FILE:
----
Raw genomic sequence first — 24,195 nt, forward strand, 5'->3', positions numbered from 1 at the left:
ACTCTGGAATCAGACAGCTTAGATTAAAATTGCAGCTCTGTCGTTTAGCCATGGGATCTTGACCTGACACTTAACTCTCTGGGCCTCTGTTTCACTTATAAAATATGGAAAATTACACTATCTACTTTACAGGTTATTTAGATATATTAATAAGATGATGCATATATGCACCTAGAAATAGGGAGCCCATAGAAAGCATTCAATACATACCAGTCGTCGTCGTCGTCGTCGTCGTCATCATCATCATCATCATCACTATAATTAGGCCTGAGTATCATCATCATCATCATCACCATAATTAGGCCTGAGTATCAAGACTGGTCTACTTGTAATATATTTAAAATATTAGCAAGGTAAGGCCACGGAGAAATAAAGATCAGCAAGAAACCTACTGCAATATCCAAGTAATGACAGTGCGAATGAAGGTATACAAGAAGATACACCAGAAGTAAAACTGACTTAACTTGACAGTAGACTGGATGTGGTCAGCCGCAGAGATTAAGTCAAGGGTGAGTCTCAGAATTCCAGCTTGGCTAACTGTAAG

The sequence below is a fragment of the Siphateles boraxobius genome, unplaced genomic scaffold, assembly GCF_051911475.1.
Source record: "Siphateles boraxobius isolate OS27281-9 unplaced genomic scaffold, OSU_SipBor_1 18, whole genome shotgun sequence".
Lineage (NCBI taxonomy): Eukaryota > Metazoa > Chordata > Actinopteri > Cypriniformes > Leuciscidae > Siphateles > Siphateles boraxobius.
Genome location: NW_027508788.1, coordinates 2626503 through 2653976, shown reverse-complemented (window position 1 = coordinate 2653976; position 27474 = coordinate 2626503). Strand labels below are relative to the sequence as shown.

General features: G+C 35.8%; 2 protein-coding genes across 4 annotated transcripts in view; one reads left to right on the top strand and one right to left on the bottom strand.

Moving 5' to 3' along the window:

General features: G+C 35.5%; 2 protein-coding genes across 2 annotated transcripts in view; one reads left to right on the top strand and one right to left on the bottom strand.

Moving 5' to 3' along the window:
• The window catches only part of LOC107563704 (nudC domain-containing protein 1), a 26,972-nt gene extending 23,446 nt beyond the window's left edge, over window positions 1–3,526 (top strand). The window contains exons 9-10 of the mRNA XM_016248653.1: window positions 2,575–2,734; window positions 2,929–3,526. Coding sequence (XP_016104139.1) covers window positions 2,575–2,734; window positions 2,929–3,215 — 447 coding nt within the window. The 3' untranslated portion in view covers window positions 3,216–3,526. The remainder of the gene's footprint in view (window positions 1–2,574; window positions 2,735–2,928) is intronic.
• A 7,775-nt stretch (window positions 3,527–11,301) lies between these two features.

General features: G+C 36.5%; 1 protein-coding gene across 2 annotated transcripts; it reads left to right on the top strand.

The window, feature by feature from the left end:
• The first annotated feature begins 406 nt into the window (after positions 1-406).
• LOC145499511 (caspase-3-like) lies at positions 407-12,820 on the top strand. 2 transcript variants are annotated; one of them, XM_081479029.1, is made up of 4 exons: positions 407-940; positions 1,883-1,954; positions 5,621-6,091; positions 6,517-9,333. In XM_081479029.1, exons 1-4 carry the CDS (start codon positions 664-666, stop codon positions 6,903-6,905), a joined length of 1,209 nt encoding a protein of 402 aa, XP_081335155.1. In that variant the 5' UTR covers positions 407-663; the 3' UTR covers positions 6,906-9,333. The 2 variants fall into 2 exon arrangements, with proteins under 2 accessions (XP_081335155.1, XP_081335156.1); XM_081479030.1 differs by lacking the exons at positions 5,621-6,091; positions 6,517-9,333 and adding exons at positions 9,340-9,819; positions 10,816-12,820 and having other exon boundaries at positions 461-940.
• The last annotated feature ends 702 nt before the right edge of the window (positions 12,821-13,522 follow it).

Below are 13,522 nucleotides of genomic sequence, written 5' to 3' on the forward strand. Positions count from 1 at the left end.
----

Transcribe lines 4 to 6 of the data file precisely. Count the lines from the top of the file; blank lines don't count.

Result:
Source record: "Siphateles boraxobius isolate OS27281-9 unplaced genomic scaffold, OSU_SipBor_1 18, whole genome shotgun sequence".
Lineage (NCBI taxonomy): Eukaryota > Metazoa > Chordata > Actinopteri > Cypriniformes > Leuciscidae > Siphateles > Siphateles boraxobius.
Genome location: NW_027508788.1, coordinates 2626503 through 2653976, shown reverse-complemented (window position 1 = coordinate 2653976; position 27474 = coordinate 2626503). Strand labels below are relative to the sequence as shown.